Getting Started with OpenROAD (Part 1)

Getting Started with OpenROAD (Part 1)

In these posts, I give a hands-on tutorial on using the OpenROAD application.

In digital design, a circuit is described in a hardware description language (e.g. Verilog) and the goal is to manufacture it. To get the actual layout of the circuit that is manufacturable, it needs to pass through a number of steps before handing it over to a fabrication lab. In this post, I briefly give an overview of the steps and show how to perform them using open-source tools in OpenROAD.




Before you read

This post assumes that you have some background on hardware design. No programming knowledge is required to use the tools. Physical design knowledge is a plus, but not necessary. When appropriate, I give some links to Wikipedia articles to refer to.

This post assumes that you have some background on hardware design. No programming knowledge is required to use the tools. Physical design knowledge is a plus, but not necessary. When appropriate, I give some links to Wikipedia articles to refer to.

Disclaimer: I’m part of OpenROAD project team. Thanks to all my colleagues for putting together this effort.

NOTE: If you are reading this post after July 2020, the chances are that this post is obsolete and there is another up-to-date writing on OpenROAD. Please, see other posts on this blog or refer to the OpenROAD website.

So, you have a circuit design ..

.. and you want to get it manufactured. For example, the below is a desciption of a multiplier circtuit in Verilog.

module multiplier(clk, a, b, c); 
  input clk;
  input [7:0] a, b;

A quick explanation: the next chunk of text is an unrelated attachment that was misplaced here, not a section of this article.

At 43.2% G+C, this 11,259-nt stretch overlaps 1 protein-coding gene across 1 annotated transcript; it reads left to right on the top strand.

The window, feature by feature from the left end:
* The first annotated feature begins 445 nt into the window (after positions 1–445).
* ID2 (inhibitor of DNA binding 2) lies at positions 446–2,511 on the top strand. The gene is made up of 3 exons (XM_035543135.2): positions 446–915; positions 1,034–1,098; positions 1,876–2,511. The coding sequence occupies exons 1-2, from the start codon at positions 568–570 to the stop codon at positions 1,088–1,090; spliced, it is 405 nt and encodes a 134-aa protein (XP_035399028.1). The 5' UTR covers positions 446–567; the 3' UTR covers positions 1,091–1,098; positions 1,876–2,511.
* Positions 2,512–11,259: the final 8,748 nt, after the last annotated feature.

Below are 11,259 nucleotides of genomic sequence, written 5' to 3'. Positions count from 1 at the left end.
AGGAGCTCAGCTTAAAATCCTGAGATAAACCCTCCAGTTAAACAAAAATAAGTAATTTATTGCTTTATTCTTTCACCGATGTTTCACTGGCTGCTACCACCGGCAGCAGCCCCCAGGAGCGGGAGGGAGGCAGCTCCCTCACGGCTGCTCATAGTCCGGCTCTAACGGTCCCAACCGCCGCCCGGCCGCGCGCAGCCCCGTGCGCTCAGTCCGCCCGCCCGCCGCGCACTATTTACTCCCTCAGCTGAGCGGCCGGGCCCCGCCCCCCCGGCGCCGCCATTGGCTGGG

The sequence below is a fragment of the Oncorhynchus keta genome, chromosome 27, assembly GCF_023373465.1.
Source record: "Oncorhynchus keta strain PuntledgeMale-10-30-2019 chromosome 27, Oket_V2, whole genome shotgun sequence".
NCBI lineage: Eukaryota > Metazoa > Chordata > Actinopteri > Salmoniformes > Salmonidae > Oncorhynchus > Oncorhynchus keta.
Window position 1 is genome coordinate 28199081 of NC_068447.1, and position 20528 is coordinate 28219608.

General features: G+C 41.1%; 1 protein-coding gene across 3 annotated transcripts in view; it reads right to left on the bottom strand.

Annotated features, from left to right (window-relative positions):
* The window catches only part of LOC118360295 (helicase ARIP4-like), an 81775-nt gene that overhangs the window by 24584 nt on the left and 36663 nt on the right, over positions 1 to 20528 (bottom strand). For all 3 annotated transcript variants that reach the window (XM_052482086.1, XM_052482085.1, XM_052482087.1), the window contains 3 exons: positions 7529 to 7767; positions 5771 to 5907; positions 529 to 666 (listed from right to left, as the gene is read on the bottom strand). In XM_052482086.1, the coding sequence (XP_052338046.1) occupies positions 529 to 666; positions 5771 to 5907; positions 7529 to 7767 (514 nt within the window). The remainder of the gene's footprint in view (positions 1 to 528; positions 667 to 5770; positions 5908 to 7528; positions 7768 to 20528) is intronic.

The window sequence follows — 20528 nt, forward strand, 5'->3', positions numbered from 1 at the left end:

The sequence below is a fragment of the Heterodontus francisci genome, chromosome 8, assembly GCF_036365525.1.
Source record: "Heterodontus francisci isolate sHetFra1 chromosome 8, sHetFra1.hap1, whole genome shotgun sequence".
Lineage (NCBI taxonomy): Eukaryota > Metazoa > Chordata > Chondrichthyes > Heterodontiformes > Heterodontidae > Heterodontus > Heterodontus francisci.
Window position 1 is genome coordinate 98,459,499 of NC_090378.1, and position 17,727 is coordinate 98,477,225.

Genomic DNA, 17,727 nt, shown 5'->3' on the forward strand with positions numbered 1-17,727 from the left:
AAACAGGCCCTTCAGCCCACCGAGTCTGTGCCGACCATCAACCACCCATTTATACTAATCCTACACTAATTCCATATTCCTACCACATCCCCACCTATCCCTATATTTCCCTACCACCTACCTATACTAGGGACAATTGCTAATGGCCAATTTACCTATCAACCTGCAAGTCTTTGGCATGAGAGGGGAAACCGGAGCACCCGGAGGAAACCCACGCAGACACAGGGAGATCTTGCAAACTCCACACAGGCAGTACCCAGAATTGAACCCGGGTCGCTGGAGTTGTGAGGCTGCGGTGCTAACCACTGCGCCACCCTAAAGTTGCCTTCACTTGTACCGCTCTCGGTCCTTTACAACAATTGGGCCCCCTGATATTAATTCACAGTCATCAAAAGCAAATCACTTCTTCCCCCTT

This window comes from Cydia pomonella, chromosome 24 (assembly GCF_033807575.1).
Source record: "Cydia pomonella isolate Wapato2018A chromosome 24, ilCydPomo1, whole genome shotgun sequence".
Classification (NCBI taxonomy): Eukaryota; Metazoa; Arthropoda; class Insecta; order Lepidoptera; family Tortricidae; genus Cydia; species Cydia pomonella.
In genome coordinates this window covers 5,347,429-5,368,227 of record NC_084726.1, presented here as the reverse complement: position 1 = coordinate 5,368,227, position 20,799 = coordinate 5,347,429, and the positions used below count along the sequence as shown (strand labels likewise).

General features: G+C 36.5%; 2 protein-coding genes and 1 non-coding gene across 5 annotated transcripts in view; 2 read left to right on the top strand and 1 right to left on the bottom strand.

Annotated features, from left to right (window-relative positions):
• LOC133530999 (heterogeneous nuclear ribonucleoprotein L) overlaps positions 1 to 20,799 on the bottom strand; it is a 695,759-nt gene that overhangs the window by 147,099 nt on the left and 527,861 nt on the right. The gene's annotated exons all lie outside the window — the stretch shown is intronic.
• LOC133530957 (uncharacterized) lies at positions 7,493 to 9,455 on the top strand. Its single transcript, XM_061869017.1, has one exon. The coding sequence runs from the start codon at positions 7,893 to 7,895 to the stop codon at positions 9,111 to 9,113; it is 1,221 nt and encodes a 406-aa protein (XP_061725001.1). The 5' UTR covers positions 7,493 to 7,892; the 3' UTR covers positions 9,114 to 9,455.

output reg [15:0] c;
  always @(posedge clk) 
    c <= a*b;

This is a simple circuit that takes two inputs, a and b, 8 bits each and multiplies them to produce the result in a 16-bit register c. We call this abstraction Register-Transfer Level (RTL) because it models the functionality of a synchronous digital circuit in terms of the flow of digital signals (data) between hardware registers, and the logical operations performed on those signals. Although the multiplier circuit is less than 10 lines of code, the gate representation of the circuit is not simple. Gate representation are the actual logic gates that implement the functionality of the circuit, such as AND, OR and NOT.

Logic Synthesis

Input: RTL (design.v)
Output: Gate-level (netlist.v)

Logic synthesis is the first step in this flow, which takes as input the RTL (basically the Verilog design) and outputs a gate-level netlist that describes the connectivity of the logic gates. The logic synthesis tool takes care of this transformation. One such open-source tool is Yosys.

Physical Design

Input: Gate-level netlist (netlist.v)
Output: Graphic Database System format (layout.gds)

Logic circuits are manufactured using transistors. A combination of transistors arranged in a specific layout perform the functionality of a logic gate. The goal of the Physical Design step is to obtain the geometric representations of the shapes (of transistors and wire interconnects), that when manufactured in the corresponding layers of material, will produce the required functionality of the circuit (e.g. multiply two numbers). This layout description is defined in a binary format called GDSII.

But how can we go from Netlist to GDS?

There are several steps that are necessary to complete in order to get a manufacturable circuit. Let’s give a high-level overview on them below.


Floorplanning produces a tentative representation of where the major blocks of the circuits are placed. In particular, we want to specify the following:

  • What is the area of the chip? And what are the dimensions within which, the gates and wires will be placed?